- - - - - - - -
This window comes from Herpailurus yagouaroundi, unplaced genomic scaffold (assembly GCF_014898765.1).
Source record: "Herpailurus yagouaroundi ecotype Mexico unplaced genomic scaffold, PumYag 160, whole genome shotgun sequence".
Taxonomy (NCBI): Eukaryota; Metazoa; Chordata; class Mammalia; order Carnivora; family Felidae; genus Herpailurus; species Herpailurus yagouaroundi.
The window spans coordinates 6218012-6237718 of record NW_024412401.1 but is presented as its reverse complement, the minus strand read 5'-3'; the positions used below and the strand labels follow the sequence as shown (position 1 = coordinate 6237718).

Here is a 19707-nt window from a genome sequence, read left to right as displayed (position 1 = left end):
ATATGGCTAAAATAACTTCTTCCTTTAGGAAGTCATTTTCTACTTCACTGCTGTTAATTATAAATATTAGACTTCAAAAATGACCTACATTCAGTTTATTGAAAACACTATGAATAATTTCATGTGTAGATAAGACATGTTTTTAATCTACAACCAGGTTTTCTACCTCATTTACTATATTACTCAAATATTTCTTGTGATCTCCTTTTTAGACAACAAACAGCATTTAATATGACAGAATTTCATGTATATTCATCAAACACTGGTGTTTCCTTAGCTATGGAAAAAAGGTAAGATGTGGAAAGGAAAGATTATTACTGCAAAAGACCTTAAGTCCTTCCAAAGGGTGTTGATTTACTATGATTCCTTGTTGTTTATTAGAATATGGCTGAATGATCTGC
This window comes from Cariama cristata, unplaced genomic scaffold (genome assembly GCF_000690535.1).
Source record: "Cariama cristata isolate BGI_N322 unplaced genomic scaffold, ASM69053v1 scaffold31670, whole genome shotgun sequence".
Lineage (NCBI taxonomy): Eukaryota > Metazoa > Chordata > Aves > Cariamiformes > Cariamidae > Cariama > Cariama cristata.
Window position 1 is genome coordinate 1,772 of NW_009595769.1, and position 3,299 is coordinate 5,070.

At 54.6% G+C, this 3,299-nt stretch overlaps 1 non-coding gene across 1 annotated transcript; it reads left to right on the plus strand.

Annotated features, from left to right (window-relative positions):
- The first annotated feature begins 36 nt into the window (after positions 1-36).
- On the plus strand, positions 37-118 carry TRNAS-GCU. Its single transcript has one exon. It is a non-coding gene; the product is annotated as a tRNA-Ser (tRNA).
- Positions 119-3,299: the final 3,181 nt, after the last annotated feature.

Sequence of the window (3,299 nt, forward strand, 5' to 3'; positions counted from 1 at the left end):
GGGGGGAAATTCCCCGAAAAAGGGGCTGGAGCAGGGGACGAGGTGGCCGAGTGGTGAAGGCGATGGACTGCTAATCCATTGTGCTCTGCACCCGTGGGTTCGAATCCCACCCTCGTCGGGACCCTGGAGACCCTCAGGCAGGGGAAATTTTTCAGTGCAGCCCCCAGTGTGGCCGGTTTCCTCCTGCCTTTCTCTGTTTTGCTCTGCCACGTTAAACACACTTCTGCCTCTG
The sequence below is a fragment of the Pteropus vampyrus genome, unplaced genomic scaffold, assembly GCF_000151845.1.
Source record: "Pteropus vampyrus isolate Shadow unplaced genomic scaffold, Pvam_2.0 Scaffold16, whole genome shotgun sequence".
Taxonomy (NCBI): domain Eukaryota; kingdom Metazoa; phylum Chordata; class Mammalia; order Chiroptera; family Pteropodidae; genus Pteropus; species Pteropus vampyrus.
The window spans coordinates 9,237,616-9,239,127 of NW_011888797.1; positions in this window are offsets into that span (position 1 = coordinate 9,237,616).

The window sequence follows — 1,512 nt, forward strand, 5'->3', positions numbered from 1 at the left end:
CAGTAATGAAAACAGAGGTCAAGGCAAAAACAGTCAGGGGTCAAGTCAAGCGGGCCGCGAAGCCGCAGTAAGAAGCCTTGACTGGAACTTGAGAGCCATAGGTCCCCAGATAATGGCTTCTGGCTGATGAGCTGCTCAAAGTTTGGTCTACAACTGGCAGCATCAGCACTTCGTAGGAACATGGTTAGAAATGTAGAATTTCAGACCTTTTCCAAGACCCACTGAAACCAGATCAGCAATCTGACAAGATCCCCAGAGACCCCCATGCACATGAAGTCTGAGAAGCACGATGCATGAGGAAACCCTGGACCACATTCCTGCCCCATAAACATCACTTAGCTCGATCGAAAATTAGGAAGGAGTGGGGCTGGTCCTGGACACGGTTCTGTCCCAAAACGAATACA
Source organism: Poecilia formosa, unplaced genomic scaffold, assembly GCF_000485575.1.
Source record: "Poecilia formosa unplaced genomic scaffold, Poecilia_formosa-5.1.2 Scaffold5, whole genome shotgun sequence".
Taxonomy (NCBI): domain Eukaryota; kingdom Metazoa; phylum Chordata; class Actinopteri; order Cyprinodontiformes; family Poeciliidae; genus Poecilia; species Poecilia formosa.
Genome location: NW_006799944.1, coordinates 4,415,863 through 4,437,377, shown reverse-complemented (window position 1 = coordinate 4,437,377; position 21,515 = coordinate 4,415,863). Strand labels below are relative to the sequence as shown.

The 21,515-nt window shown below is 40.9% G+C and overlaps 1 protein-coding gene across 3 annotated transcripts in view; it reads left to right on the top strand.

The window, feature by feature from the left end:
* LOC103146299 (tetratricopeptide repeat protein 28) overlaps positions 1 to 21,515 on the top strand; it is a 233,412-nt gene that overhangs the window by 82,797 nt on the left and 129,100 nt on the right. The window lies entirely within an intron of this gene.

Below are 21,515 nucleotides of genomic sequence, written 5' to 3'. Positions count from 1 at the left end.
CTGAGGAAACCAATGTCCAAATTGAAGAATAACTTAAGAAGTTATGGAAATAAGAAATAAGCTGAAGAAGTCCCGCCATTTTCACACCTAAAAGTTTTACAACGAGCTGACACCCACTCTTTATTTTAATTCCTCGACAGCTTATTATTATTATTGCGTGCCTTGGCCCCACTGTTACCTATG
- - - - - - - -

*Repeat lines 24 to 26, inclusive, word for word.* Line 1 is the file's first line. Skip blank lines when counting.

Source organism: Poecilia formosa, unplaced genomic scaffold, assembly GCF_000485575.1.
Source record: "Poecilia formosa unplaced genomic scaffold, Poecilia_formosa-5.1.2 Scaffold5, whole genome shotgun sequence".
Taxonomy (NCBI): domain Eukaryota; kingdom Metazoa; phylum Chordata; class Actinopteri; order Cyprinodontiformes; family Poeciliidae; genus Poecilia; species Poecilia formosa.